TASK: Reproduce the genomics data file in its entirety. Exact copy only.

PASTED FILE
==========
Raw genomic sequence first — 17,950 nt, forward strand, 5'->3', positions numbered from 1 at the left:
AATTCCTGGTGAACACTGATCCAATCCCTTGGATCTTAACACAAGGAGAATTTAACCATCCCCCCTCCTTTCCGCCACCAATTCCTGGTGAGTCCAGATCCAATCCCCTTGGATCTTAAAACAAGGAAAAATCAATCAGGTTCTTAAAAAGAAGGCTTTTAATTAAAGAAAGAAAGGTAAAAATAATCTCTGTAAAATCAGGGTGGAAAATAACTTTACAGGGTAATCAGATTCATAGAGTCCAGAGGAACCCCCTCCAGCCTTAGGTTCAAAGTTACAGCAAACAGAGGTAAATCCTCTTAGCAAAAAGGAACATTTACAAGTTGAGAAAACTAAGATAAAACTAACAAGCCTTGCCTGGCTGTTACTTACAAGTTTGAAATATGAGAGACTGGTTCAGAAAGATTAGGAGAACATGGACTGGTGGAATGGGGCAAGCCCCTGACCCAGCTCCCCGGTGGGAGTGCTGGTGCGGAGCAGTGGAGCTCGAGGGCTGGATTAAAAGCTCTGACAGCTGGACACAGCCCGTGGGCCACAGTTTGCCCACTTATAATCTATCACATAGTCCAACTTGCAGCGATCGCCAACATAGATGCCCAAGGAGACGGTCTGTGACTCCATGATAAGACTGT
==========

Raw genomic sequence first — 17,950 nt, forward strand, 5'->3', positions numbered from 1 at the left:
AATTCCTGGTGAACACTGATCCAATCCCTTGGATCTTAACACAAGGAGAATTTAACCATCCCCCCTCCTTTCCGCCACCAATTCCTGGTGAGTCCAGATCCAATCCCCTTGGATCTTAAAACAAGGAAAAATCAATCAGGTTCTTAAAAAGAAGGCTTTTAATTAAAGAAAGAAAGGTAAAAATAATCTCTGTAAAATCAGGGTGGAAAATAACTTTACAGGGTAATCAGATTCATAGAGTCCAGAGGAACCCCCTCCAGCCTTAGGTTCAAAGTTACAGCAAACAGAGGTAAATCCTCTTAGCAAAAAGGAACATTTACAAGTTGAGAAAACTAAGATAAAACTAACAAGCCTTGCCTGGCTGTTACTTACAAGTTTGAAATATGAGAGACTGGTTCAGAAAGATTAGGAGAACATGGACTGGTGGAATGGGGCAAGCCCCTGACCCAGCTCCCCGGTGGGAGTGCTGGTGCGGAGCAGTGGAGCTCGAGGGCTGGATTAAAAGCTCTGACAGCTGGACACAGCCCGTGGGCCACAGTTTGCCCACTTATAATCTATCACATAGTCCAACTTGCAGCGATCGCCAACATAGATGCCCAAGGAGACGGTCTGTGACTCCATGATAAGACTGT